OMNIBUS SPENDING BILL
(House of Representatives - May 03, 2017)

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[Page H3073]
From the Congressional Record Online through the Government Publishing Office [www.gpo.gov]




                         OMNIBUS SPENDING BILL

  The SPEAKER pro tempore (Ms. Ros-Lehtinen). The Chair recognizes the 
gentleman from Michigan (Mr. Mitchell) for 5 minutes.
  Mr. MITCHELL. Madam Speaker, I rise today to express my 
disappointment that, yet again, Congress needs to resort to another 
omnibus spending bill. We are in a bind right now, finishing fiscal 
business that should have been completed last year, long before I came 
to Congress.
  At this moment, the choice is stark and binary: We can vote to shut 
the government down, or we can vote for this massive funding bill. 
Neither is a good option, but shutting down the government is reckless. 
It would stall military pay and send a sign of weakness to the world. 
At a time when North Korea is becoming increasingly aggressive, Europe 
is unstable, and Russia is posturing, we cannot afford to shut down.
  I have always said, and I believe, that effective leadership needs to 
say what you mean and do what you say. If I voted ``no'' on this 
legislation, it would be disingenuous because I know a shutdown would 
be disastrous. This is a hard vote to take, but it is unavoidable at 
this point.
  We must continue to pay our troops and other uniformed personnel. We 
must fund critical programs included in this omnibus. Certainly, the 
legislation is not perfect and doesn't accomplish everything I want as 
a conservative, but it does achieve some objectives. It cuts 150 
Federal programs. It reduces the EPA bureaucracy to the lowest level 
since 1989.
  The legislation also funds critical programs Republicans have been 
fighting for: It strengthens our military with an increase in defense 
spending, enabling the purchase of new warships, aircraft, and weapons. 
It provides a meaningful increase in salary to our uniform personnel. 
It provides additional funds to thwart the global war on terror and 
fight ISIS.
  It is part of an overall $1.52 billion increase in resources for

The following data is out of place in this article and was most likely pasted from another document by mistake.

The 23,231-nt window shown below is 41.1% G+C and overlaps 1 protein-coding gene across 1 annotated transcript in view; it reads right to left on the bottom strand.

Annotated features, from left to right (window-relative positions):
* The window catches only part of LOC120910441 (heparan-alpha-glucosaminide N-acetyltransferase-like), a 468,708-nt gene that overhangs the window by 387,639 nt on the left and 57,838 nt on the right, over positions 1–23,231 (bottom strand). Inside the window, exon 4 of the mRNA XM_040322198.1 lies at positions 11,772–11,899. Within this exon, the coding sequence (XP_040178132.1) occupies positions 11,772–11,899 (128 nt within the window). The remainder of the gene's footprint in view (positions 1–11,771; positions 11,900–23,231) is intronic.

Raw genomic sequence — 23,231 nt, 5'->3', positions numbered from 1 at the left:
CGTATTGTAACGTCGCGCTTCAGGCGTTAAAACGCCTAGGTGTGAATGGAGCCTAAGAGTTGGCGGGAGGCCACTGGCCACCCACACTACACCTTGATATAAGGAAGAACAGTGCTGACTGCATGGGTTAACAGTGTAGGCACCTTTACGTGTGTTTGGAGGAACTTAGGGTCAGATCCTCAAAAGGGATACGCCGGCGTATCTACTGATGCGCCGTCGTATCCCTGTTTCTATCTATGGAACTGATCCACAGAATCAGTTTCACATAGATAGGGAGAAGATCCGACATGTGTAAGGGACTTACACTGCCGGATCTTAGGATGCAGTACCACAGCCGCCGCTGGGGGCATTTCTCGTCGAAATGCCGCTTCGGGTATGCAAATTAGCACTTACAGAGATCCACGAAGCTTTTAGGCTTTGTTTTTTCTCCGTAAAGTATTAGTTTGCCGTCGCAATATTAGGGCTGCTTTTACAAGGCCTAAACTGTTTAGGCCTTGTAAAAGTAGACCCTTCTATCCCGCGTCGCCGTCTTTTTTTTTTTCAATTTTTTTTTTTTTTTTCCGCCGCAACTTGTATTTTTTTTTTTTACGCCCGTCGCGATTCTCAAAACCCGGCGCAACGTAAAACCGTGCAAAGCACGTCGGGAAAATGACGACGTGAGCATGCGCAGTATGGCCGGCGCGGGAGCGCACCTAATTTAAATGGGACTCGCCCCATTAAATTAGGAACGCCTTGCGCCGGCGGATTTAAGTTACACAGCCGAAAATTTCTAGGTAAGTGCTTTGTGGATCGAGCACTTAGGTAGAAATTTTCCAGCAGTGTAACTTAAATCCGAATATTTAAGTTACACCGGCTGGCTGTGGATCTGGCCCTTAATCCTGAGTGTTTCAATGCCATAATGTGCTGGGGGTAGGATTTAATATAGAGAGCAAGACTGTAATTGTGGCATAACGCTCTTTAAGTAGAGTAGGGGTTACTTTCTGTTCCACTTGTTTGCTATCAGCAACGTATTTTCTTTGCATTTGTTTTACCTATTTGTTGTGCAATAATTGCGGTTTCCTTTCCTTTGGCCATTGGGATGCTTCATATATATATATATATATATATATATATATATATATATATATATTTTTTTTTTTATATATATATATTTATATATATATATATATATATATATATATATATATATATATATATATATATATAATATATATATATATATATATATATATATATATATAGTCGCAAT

border security, meaning more agents, enhanced technology, updated 
infrastructure to stem the flow of illegal aliens and drug activity 
across our border. It includes funds to fight the opioid epidemic, 
funding grants, treatment, and prevention efforts. It also provides 
increased funds for the National Institutes of Health to continue 
disease research that impacts every family.
  For Michigan, important programs such as the Great Lakes Restoration 
Initiative are fully funded. It appropriates $5.6 million to study the 
potential invasion of Asian carp into the Great Lakes.
  While there are beneficial components in this omnibus, I want to 
underscore that using an omnibus is not how this body should function. 
We should be passing targeted, individual spending measures that 
address each agency, rather than a take-it-or-leave-it massive spending 
bill.
  Going forward, we must change what has become business as usual in 
Washington. That is why I ran for Congress. There is no doubt, that 
won't be easy. I am learning every day how much our system needs 
significant reform. Only four times since 1977 were all appropriations 
enacted by the start of the fiscal year. That is four times in the last 
40 years that the appropriations process has been effectively 
completed. Given that, it is unsurprising we find ourselves making this 
unfortunate choice yet again.
  Madam Speaker, I stand here to say we can do better; we must do 
better. I urge this body to come together to address the shortcomings 
in our appropriations process and develop better solutions for the 
future. Given today's options, I am voting to keep our government open, 
but we must end this series of short-term funding measures. We can do 
better. Our constituents deserve better.

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